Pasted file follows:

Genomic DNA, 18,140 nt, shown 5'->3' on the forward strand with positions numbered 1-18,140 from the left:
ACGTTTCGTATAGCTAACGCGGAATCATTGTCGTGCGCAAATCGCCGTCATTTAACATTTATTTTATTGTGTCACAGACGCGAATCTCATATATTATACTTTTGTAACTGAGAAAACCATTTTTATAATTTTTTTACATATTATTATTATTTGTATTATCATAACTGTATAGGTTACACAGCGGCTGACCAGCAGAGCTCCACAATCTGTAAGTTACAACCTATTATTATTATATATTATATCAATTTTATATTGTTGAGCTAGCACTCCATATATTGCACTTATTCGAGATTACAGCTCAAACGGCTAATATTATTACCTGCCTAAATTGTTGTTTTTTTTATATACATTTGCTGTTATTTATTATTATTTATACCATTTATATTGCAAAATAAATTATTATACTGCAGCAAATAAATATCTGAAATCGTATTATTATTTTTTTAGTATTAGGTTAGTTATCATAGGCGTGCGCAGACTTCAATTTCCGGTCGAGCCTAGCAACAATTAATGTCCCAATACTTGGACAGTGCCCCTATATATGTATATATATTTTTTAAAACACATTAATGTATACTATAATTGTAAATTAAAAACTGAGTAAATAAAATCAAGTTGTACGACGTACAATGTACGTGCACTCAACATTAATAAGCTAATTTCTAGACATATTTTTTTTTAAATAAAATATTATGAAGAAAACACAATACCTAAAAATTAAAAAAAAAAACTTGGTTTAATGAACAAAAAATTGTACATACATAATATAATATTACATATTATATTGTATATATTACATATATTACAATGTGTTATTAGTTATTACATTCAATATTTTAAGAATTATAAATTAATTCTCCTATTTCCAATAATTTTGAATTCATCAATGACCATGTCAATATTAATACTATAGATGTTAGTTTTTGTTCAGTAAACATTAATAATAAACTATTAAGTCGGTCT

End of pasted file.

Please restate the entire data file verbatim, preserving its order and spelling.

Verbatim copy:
Genomic DNA, 18,140 nt, shown 5'->3' on the forward strand with positions numbered 1-18,140 from the left:
ACGTTTCGTATAGCTAACGCGGAATCATTGTCGTGCGCAAATCGCCGTCATTTAACATTTATTTTATTGTGTCACAGACGCGAATCTCATATATTATACTTTTGTAACTGAGAAAACCATTTTTATAATTTTTTTACATATTATTATTATTTGTATTATCATAACTGTATAGGTTACACAGCGGCTGACCAGCAGAGCTCCACAATCTGTAAGTTACAACCTATTATTATTATATATTATATCAATTTTATATTGTTGAGCTAGCACTCCATATATTGCACTTATTCGAGATTACAGCTCAAACGGCTAATATTATTACCTGCCTAAATTGTTGTTTTTTTTATATACATTTGCTGTTATTTATTATTATTTATACCATTTATATTGCAAAATAAATTATTATACTGCAGCAAATAAATATCTGAAATCGTATTATTATTTTTTTAGTATTAGGTTAGTTATCATAGGCGTGCGCAGACTTCAATTTCCGGTCGAGCCTAGCAACAATTAATGTCCCAATACTTGGACAGTGCCCCTATATATGTATATATATTTTTTAAAACACATTAATGTATACTATAATTGTAAATTAAAAACTGAGTAAATAAAATCAAGTTGTACGACGTACAATGTACGTGCACTCAACATTAATAAGCTAATTTCTAGACATATTTTTTTTTAAATAAAATATTATGAAGAAAACACAATACCTAAAAATTAAAAAAAAAAACTTGGTTTAATGAACAAAAAATTGTACATACATAATATAATATTACATATTATATTGTATATATTACATATATTACAATGTGTTATTAGTTATTACATTCAATATTTTAAGAATTATAAATTAATTCTCCTATTTCCAATAATTTTGAATTCATCAATGACCATGTCAATATTAATACTATAGATGTTAGTTTTTGTTCAGTAAACATTAATAATAAACTATTAAGTCGGTCT